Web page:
And in their series Criminalizing Kids, the Center for Public Integrity found that in 46 states, black students were referred to law enforcement at rates higher than the total national referral rate.

Royal says teachers learn to run their classrooms and schools in general in “ways that are dehumanizing – that control this idea of ​​tough love”.

“I always ask when can black children experience sweet love?” Royal said. “The love that is tender? Redemptive or compassionate love? I think our schools still don’t just see black kids — black families, black people — as people who need to be controlled and need to learn how to be instead of just working with us as human beings.

Mental health shouldn’t be a privilege – in schools or elsewhere

Compassion should come from school counselors, but they are a more common resource on the border with the smaller share of black and Hispanic residents. While the data doesn’t show significant differences in the presence of school counselors, Toldson says it’s misleading and there’s still “unevenness.”

“Students from more affluent backgrounds, their parents will often pay for counselors outside of school,” says Toldson. “On the other hand, if you have mostly students whose parents can’t afford counselors, private therapy, or private mental health care, you actually need a higher counselor-to-student ratio in This is a case where when they even appear, it may in fact still be a disparity.

The pandemic has taken a toll on everyone’s mental health. Especially black people, and especially black children. Unfortunately, Royal says, the conversation surrounding student mental health has been “very narrow.”

“Not only are the kids very stressed, but the adults who are supposed to help them deal with stress, they’re also very stressed,” Royal says. “School districts, especially underfunded school districts, are in trouble. They are responsive and try to understand all these competing interests.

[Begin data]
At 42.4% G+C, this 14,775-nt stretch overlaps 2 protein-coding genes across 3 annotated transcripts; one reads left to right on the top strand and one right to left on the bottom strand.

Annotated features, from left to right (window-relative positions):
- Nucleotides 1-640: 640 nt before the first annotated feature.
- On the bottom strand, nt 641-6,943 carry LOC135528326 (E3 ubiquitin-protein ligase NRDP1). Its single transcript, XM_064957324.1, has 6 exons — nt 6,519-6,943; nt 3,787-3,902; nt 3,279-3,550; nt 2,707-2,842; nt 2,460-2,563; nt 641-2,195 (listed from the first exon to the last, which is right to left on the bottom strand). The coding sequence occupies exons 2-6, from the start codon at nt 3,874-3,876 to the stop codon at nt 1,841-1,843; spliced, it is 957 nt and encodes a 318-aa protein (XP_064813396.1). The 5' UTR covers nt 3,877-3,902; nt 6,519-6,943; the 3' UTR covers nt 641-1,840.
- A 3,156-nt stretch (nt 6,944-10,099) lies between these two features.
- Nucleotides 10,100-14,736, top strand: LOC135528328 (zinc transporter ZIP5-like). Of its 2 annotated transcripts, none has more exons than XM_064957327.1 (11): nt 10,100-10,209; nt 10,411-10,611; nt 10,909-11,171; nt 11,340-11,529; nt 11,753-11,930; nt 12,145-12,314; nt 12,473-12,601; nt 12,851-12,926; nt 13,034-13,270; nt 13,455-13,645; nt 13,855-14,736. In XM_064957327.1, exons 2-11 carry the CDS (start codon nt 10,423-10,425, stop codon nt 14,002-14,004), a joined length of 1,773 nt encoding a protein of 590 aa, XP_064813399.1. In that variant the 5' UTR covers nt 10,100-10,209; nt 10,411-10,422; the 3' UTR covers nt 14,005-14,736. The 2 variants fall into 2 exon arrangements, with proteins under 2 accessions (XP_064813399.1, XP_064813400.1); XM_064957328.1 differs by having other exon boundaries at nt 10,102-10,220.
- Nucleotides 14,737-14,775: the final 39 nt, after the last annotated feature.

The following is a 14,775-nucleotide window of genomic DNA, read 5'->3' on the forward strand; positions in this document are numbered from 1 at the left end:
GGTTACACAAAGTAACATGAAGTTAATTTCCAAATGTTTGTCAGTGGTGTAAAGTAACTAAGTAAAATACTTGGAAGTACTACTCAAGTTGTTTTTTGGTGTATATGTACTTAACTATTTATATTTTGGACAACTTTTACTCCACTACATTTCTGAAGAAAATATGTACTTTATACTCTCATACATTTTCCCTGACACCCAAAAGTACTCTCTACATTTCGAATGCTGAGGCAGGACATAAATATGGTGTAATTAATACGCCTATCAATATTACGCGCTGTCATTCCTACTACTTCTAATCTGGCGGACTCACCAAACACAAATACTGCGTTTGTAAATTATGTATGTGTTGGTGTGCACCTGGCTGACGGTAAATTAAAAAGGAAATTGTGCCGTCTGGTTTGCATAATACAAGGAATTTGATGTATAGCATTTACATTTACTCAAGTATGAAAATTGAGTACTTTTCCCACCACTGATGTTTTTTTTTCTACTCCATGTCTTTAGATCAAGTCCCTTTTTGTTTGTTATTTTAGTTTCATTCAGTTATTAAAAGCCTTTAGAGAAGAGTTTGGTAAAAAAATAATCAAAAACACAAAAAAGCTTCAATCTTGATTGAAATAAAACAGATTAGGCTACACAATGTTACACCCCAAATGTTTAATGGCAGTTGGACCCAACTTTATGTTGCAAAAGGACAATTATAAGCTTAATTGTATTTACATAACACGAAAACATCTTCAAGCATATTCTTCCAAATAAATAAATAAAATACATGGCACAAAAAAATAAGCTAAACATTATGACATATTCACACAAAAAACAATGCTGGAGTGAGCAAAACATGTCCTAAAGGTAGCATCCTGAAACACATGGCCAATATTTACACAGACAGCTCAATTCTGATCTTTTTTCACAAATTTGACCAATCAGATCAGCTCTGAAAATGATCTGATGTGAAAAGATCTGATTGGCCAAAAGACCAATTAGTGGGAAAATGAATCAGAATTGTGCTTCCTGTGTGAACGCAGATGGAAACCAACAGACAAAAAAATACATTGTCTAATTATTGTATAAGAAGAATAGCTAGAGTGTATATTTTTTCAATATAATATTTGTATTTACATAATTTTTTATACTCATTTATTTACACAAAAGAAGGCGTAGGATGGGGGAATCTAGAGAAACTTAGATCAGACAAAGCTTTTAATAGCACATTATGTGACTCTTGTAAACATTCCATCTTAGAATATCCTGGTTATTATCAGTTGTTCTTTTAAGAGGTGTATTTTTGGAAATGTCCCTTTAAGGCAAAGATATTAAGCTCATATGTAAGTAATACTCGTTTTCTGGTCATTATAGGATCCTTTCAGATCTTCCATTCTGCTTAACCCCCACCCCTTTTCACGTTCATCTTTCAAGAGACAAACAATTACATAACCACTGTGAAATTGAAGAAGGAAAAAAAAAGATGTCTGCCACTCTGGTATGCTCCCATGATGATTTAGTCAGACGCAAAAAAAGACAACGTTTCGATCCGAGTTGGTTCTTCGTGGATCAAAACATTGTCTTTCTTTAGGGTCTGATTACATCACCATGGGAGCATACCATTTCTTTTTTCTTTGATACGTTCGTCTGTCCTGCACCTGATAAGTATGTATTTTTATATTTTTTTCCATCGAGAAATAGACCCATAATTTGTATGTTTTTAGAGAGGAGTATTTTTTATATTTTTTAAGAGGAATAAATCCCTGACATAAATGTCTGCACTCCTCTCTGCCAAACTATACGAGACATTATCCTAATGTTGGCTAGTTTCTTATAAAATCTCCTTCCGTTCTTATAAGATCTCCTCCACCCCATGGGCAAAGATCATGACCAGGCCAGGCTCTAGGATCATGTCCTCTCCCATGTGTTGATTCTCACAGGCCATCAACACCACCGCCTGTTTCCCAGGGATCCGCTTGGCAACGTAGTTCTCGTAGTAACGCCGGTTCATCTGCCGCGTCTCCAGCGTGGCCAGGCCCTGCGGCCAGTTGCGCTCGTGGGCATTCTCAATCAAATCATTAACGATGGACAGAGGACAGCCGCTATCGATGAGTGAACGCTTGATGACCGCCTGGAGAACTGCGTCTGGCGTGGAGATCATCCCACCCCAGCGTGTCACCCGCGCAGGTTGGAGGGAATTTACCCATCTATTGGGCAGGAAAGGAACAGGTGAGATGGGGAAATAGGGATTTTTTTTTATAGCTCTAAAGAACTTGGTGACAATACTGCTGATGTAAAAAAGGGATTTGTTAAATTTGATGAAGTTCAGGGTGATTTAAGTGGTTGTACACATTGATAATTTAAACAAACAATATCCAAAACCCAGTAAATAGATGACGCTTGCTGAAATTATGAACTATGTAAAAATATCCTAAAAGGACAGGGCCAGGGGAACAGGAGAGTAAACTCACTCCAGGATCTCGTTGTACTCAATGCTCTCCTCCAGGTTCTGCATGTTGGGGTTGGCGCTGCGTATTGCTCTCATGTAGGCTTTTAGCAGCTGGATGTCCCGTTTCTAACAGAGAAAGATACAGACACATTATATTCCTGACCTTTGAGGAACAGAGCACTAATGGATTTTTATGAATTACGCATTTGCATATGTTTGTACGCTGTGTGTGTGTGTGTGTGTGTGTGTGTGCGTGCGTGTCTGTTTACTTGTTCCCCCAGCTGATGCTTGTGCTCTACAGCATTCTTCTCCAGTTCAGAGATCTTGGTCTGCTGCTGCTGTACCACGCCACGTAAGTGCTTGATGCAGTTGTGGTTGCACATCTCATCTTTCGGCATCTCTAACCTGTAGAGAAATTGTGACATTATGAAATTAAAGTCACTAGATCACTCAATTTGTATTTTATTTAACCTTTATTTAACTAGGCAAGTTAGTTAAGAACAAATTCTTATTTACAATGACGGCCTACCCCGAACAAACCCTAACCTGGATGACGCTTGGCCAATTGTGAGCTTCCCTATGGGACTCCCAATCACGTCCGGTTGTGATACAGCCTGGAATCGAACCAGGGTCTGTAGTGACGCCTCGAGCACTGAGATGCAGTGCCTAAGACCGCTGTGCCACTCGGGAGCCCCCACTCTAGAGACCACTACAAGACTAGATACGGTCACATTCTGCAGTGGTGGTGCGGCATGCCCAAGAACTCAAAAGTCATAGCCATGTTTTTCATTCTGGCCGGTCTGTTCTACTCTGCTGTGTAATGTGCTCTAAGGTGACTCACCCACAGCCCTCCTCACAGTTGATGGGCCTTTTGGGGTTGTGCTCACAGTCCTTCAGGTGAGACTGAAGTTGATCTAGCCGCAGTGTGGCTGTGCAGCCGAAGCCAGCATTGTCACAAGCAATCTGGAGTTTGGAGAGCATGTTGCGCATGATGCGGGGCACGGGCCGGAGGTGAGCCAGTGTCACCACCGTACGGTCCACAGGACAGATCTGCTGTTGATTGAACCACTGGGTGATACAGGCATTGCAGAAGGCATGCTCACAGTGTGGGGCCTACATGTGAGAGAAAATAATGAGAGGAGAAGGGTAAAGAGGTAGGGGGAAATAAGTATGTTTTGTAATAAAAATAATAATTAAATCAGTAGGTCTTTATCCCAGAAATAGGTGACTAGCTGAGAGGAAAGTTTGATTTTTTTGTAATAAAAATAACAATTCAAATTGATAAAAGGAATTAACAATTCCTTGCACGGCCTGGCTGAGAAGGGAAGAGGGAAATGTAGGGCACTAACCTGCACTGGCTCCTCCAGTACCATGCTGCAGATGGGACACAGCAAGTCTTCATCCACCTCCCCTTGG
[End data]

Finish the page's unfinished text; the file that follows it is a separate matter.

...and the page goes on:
Between the immense pressures of trying to keep kids in school and COVID-free, Royal says mental health is pushed down the priority list and lacks the rich conversation it deserves.

“Unfortunately people think the only thing you have to do for mental health is socialize them, which is hard in the midst of COVID,” she says. “Our children have a lot to do: will it kill me? Will it kill my family? Does my school have the capacity to protect me? »

Where are we on school desegregation?

The Urban Institute’s Dividing Lines report features an interactive map to show where school boundaries are drawn and exactly how schools stay separated. Seemingly arbitrary imaginary lines group black and Hispanic students, keeping white students on the other side.

Royal addresses this subject in his forthcoming book, Not Paved for Us: Black Educators and Public School Reform in Philadelphia. While she’s not opposed to school desegregation, Royal doesn’t think it’s the only way to ensure black children get a great education.

“Why are black children in their own schools not worthy of these resources? asks Royal. School desegregation, Royal explains, was a way to sell schools and neighborhoods considered “undesirable for white people.”

“School desegregation became something where our needs weren’t necessarily centered,” Royal says. “It was like, ‘we have to sell it to white people. We have to kind of make black students acceptable to them, but also present black students as a learning opportunity,’ which then isn’t fair to black students.

Dr Royal’s insight makes sense to Toldson, a parent, who says he doesn’t believe ‘just being around white students is good enough for them to get the kind of education they need. need”. However, he says having a separate environment is a “dangerous proposition”, especially with income disparities.

“In this country,” Toldson says, “it always leads to mixed results.”